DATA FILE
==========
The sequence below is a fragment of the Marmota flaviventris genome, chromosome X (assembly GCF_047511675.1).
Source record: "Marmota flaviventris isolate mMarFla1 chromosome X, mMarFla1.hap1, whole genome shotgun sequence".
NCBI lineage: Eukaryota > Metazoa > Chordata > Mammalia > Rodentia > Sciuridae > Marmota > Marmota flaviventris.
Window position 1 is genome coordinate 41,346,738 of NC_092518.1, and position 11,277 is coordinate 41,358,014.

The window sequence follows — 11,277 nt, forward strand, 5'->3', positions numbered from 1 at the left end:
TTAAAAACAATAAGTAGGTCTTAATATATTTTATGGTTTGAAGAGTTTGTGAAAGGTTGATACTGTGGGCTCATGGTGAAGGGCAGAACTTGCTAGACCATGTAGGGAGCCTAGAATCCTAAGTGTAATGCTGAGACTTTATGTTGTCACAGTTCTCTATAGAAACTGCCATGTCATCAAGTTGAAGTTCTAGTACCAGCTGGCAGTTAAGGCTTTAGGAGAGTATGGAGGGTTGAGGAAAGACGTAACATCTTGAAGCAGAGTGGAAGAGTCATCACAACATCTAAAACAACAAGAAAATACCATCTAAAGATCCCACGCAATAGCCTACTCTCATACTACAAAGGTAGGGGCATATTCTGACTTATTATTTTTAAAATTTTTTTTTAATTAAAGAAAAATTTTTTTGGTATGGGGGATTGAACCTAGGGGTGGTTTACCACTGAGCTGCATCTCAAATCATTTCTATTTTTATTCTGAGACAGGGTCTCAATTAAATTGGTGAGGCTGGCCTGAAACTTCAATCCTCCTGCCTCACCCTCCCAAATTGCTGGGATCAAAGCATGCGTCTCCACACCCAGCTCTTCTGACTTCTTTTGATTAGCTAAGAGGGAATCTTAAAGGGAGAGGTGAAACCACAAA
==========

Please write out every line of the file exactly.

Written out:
The sequence below is a fragment of the Marmota flaviventris genome, chromosome X (assembly GCF_047511675.1).
Source record: "Marmota flaviventris isolate mMarFla1 chromosome X, mMarFla1.hap1, whole genome shotgun sequence".
NCBI lineage: Eukaryota > Metazoa > Chordata > Mammalia > Rodentia > Sciuridae > Marmota > Marmota flaviventris.
Window position 1 is genome coordinate 41,346,738 of NC_092518.1, and position 11,277 is coordinate 41,358,014.

The window sequence follows — 11,277 nt, forward strand, 5'->3', positions numbered from 1 at the left end:
TTAAAAACAATAAGTAGGTCTTAATATATTTTATGGTTTGAAGAGTTTGTGAAAGGTTGATACTGTGGGCTCATGGTGAAGGGCAGAACTTGCTAGACCATGTAGGGAGCCTAGAATCCTAAGTGTAATGCTGAGACTTTATGTTGTCACAGTTCTCTATAGAAACTGCCATGTCATCAAGTTGAAGTTCTAGTACCAGCTGGCAGTTAAGGCTTTAGGAGAGTATGGAGGGTTGAGGAAAGACGTAACATCTTGAAGCAGAGTGGAAGAGTCATCACAACATCTAAAACAACAAGAAAATACCATCTAAAGATCCCACGCAATAGCCTACTCTCATACTACAAAGGTAGGGGCATATTCTGACTTATTATTTTTAAAATTTTTTTTTAATTAAAGAAAAATTTTTTTGGTATGGGGGATTGAACCTAGGGGTGGTTTACCACTGAGCTGCATCTCAAATCATTTCTATTTTTATTCTGAGACAGGGTCTCAATTAAATTGGTGAGGCTGGCCTGAAACTTCAATCCTCCTGCCTCACCCTCCCAAATTGCTGGGATCAAAGCATGCGTCTCCACACCCAGCTCTTCTGACTTCTTTTGATTAGCTAAGAGGGAATCTTAAAGGGAGAGGTGAAACCACAAA